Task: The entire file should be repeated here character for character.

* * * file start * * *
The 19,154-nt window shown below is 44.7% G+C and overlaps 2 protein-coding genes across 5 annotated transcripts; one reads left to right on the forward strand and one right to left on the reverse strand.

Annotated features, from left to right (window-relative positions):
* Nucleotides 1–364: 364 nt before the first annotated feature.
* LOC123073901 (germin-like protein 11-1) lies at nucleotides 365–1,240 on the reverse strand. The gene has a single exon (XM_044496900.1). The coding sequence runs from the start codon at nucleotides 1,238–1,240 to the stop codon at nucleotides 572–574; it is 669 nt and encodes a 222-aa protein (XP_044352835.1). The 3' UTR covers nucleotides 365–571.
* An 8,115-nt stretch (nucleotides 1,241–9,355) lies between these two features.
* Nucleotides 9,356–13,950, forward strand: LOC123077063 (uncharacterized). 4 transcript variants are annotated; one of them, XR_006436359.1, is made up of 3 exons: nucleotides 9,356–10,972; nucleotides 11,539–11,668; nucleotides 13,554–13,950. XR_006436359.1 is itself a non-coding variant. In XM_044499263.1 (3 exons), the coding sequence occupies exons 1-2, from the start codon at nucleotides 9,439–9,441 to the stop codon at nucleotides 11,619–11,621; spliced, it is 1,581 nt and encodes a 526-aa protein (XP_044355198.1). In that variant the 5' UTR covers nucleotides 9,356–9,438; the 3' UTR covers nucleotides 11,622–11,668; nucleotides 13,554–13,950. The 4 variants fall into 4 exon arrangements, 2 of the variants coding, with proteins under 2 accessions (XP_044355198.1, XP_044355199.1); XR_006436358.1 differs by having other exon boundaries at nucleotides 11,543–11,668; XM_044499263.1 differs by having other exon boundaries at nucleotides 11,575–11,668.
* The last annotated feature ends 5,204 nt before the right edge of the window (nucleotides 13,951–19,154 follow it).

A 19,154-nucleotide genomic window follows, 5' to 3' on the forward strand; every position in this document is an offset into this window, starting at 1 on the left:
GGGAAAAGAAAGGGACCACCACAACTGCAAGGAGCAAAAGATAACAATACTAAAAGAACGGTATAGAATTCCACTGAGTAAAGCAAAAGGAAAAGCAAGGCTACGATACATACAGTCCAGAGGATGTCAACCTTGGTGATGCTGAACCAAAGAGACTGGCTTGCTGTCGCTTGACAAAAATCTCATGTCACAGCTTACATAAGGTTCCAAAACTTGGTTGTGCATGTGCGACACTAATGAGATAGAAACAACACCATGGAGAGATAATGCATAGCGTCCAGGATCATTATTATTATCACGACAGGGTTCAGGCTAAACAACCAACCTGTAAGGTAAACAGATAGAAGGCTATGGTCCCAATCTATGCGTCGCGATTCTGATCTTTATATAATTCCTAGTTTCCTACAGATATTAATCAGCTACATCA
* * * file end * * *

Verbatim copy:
The 19,154-nt window shown below is 44.7% G+C and overlaps 2 protein-coding genes across 5 annotated transcripts; one reads left to right on the forward strand and one right to left on the reverse strand.

Annotated features, from left to right (window-relative positions):
* Nucleotides 1–364: 364 nt before the first annotated feature.
* LOC123073901 (germin-like protein 11-1) lies at nucleotides 365–1,240 on the reverse strand. The gene has a single exon (XM_044496900.1). The coding sequence runs from the start codon at nucleotides 1,238–1,240 to the stop codon at nucleotides 572–574; it is 669 nt and encodes a 222-aa protein (XP_044352835.1). The 3' UTR covers nucleotides 365–571.
* An 8,115-nt stretch (nucleotides 1,241–9,355) lies between these two features.
* Nucleotides 9,356–13,950, forward strand: LOC123077063 (uncharacterized). 4 transcript variants are annotated; one of them, XR_006436359.1, is made up of 3 exons: nucleotides 9,356–10,972; nucleotides 11,539–11,668; nucleotides 13,554–13,950. XR_006436359.1 is itself a non-coding variant. In XM_044499263.1 (3 exons), the coding sequence occupies exons 1-2, from the start codon at nucleotides 9,439–9,441 to the stop codon at nucleotides 11,619–11,621; spliced, it is 1,581 nt and encodes a 526-aa protein (XP_044355198.1). In that variant the 5' UTR covers nucleotides 9,356–9,438; the 3' UTR covers nucleotides 11,622–11,668; nucleotides 13,554–13,950. The 4 variants fall into 4 exon arrangements, 2 of the variants coding, with proteins under 2 accessions (XP_044355198.1, XP_044355199.1); XR_006436358.1 differs by having other exon boundaries at nucleotides 11,543–11,668; XM_044499263.1 differs by having other exon boundaries at nucleotides 11,575–11,668.
* The last annotated feature ends 5,204 nt before the right edge of the window (nucleotides 13,951–19,154 follow it).

A 19,154-nucleotide genomic window follows, 5' to 3' on the forward strand; every position in this document is an offset into this window, starting at 1 on the left:
GGGAAAAGAAAGGGACCACCACAACTGCAAGGAGCAAAAGATAACAATACTAAAAGAACGGTATAGAATTCCACTGAGTAAAGCAAAAGGAAAAGCAAGGCTACGATACATACAGTCCAGAGGATGTCAACCTTGGTGATGCTGAACCAAAGAGACTGGCTTGCTGTCGCTTGACAAAAATCTCATGTCACAGCTTACATAAGGTTCCAAAACTTGGTTGTGCATGTGCGACACTAATGAGATAGAAACAACACCATGGAGAGATAATGCATAGCGTCCAGGATCATTATTATTATCACGACAGGGTTCAGGCTAAACAACCAACCTGTAAGGTAAACAGATAGAAGGCTATGGTCCCAATCTATGCGTCGCGATTCTGATCTTTATATAATTCCTAGTTTCCTACAGATATTAATCAGCTACATCA